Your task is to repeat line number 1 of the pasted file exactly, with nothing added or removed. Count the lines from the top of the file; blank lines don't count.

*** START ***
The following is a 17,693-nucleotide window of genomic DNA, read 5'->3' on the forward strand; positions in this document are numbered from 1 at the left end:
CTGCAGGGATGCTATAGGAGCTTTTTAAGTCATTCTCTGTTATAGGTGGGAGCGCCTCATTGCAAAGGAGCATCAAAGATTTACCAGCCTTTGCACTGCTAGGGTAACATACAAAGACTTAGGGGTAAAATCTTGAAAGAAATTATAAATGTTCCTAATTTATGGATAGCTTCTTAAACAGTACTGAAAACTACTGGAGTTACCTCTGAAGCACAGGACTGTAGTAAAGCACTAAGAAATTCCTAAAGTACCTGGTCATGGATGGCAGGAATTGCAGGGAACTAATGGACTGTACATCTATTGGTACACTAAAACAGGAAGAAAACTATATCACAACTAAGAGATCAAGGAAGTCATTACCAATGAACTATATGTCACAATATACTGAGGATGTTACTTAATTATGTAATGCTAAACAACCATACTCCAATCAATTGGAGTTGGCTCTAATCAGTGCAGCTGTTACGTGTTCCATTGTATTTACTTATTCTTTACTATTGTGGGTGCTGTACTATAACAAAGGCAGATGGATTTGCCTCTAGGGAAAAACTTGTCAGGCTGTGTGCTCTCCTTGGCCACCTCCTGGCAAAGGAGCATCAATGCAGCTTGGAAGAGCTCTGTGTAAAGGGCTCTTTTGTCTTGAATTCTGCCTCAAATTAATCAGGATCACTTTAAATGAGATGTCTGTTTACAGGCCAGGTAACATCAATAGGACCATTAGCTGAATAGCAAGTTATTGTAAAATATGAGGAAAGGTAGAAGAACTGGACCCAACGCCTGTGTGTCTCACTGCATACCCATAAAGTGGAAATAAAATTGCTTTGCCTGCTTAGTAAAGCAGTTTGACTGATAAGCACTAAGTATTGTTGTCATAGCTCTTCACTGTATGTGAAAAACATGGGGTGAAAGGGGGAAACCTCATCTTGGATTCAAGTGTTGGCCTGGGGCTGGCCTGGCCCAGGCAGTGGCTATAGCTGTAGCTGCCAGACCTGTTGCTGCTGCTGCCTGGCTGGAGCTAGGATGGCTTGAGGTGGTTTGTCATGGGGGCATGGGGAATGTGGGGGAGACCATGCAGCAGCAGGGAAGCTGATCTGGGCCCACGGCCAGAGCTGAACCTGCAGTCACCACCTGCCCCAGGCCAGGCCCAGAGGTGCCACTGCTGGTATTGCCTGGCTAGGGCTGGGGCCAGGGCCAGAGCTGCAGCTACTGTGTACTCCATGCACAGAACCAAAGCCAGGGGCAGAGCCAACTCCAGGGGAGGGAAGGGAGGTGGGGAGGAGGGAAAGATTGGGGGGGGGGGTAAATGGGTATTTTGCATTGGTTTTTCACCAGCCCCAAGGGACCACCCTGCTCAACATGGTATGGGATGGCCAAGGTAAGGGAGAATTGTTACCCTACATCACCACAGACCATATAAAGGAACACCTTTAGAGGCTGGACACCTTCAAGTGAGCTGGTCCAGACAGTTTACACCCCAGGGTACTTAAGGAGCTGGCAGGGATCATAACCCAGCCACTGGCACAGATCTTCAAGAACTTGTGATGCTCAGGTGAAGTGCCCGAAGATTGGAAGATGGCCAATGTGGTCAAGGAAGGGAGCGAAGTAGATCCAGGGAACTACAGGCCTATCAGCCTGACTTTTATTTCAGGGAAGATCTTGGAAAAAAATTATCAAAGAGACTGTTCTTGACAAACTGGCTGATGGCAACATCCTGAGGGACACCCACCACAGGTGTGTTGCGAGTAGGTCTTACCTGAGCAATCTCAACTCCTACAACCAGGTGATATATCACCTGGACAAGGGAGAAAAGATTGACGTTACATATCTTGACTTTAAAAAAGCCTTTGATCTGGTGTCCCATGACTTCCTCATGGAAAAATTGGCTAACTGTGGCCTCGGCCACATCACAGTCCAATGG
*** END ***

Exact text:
The following is a 17,693-nucleotide window of genomic DNA, read 5'->3' on the forward strand; positions in this document are numbered from 1 at the left end: